May 2012 LIP of the Month

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Deccan Volcanic Province (or Deccan Traps), home of Earth’s longest and largest lava flows?
Stephen Self, Visiting Professor, Dept. of Earth and Environmental Science, The Open University, UK (

 The famous Deccan large igneous province (or Deccan Traps) of India is little explored volcanologically.  This is a brief review of some highlights of the Deccan lavas and is by no means intended to be exhaustive.  References cited can be used to follow-up on earlier work upon which the facts presented are based. 

The Deccan LIP was emplaced between about 67.5 to 64.5 Ma ago, see Table 1 (Self et al. 2006; Chenet et al., 2009).  Table 1 presents a stratigraphy that is based on compositional division of the lava pile (each formation is a chemo-type).  There seem to have been two or three main pulses of lava production volumetrically – one in the early phases of Deccan volcanism around 67 Ma and at least one in the later phase about 65.5 to 65 Ma (Self et al., 2006; Chenet et al., 2009).  Much of the Deccan lava succession appears to fall within reversed paleomagnetic chron 29r, which lasted about 800,000 years (Chenet et al., 2009).  One of the later pulses of activity produced the most voluminous formations of the Deccan (Self et al. 2008) and the timing straddles the 29r-29n boundary (Chenet et al., 2008).  The products of this later, major pulse are represented by the lava of the lower three formations of the Wai Sub-group and may have been emplaced within about 500,000 years or less.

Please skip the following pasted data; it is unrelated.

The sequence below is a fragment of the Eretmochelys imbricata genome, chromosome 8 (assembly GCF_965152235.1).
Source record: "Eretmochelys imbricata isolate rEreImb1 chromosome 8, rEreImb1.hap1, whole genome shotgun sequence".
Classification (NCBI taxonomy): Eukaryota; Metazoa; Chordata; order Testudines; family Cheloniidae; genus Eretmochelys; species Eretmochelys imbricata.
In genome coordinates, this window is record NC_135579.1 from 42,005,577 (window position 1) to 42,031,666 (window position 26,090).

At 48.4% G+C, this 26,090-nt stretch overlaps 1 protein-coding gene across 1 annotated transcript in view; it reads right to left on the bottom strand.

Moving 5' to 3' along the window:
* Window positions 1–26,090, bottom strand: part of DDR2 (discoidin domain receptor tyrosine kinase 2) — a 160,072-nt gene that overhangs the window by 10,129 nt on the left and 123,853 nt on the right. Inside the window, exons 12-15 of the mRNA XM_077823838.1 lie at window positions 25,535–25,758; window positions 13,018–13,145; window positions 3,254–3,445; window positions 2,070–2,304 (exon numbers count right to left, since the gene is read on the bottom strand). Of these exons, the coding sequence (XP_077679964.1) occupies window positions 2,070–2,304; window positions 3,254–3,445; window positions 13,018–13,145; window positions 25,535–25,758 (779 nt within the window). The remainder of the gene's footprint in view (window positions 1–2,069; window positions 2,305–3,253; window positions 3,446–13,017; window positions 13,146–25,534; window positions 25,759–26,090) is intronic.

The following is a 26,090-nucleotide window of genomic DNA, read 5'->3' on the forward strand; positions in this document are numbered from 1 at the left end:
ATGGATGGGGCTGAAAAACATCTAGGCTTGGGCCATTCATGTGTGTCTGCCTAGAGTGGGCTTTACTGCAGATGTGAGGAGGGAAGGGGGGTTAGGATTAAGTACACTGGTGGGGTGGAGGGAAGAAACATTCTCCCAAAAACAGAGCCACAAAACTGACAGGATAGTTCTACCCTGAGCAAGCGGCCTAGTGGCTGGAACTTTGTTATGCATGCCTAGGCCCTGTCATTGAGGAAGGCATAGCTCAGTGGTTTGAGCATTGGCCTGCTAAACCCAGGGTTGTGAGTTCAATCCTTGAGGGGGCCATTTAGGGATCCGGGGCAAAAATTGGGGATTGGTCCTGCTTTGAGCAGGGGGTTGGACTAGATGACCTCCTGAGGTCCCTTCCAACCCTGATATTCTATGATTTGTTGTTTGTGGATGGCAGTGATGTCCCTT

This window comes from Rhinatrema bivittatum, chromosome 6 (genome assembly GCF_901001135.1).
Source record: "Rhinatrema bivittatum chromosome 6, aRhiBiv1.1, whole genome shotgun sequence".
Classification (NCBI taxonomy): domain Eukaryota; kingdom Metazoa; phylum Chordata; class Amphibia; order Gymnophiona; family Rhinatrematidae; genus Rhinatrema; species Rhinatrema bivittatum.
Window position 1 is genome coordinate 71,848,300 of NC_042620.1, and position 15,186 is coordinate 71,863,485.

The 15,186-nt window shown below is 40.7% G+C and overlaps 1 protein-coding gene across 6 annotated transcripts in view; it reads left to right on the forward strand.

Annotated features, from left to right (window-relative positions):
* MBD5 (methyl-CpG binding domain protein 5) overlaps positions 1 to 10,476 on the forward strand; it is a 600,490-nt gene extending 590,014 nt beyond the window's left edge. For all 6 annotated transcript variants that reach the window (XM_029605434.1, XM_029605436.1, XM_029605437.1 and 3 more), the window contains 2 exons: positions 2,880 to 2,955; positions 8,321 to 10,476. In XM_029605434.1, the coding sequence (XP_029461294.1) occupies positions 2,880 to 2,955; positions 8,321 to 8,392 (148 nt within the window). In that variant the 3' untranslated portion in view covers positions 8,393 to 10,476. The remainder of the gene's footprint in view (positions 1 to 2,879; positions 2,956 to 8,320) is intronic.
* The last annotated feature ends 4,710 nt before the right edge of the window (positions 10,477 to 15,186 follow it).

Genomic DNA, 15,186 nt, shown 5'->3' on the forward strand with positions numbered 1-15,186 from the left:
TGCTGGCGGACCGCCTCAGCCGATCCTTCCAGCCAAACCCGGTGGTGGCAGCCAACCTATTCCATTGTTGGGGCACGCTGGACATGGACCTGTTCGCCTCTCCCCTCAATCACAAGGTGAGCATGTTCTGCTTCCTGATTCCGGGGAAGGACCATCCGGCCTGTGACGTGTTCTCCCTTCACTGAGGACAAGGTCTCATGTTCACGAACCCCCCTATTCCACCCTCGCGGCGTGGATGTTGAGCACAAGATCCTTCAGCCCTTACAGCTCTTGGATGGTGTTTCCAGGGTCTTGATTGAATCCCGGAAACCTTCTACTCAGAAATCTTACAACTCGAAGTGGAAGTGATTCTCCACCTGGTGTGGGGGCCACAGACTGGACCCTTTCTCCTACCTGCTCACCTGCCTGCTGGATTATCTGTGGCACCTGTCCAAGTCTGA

The volcanic part of the Deccan LIP may have originally totaled > ~ 1.3 million km3 of lava and the portion remaining on peninsular India constitutes about 750,000 km3 (Jay and Widdowson, 2008), covering about 500,000 km2 (Fig. 2).  Of this volume, about 500,000 km3 is contained in the Wai Sub-group lavas.  These lavas are all pāhoehoe and are dominated by sheet flow lobes (sheet lobes, for short; see Self et al., 1997), which in earlier literature have been called simple flows after Walker (1972) (see also discussion by Bondre et al., 2004; Duraiswami et al., 2008).  Smaller-lobe-dominated units of lava do exist but constitute a small proportion (Jay, 2005; Jay et al., in revision).  Vents for these lavas have not been convincingly located but dikes of similar composition exist in various swarms with no simple extension/rift-related orientation (Bondre et al., 2006; Ray et al., 2007; Vanderkluysen et al., 2011).  Some vents for Wai Sub-group lavas may have been located off the present west coast of India, in the region where rifting later took place. 

Figure 1. Deccan lavas of the Wai Sub-group exposed in the Western Ghats of India near Mahabaleshwar. These lavas are part of the sheet-lobe dominated Ambenali (lower part of cliffs) and Mahabaleshwar Formations (upper part). Scarp face seen here is approximately 450 m high.

Figure 2. Map and cartoon showing possible length and distribution of flow fields that reached the area of the Rajahmundry Traps of eastern peninsula India from the main part of Deccan volcanic province. The grey area is the footprint of Deccan lavas, and MDP stands for main Deccan province.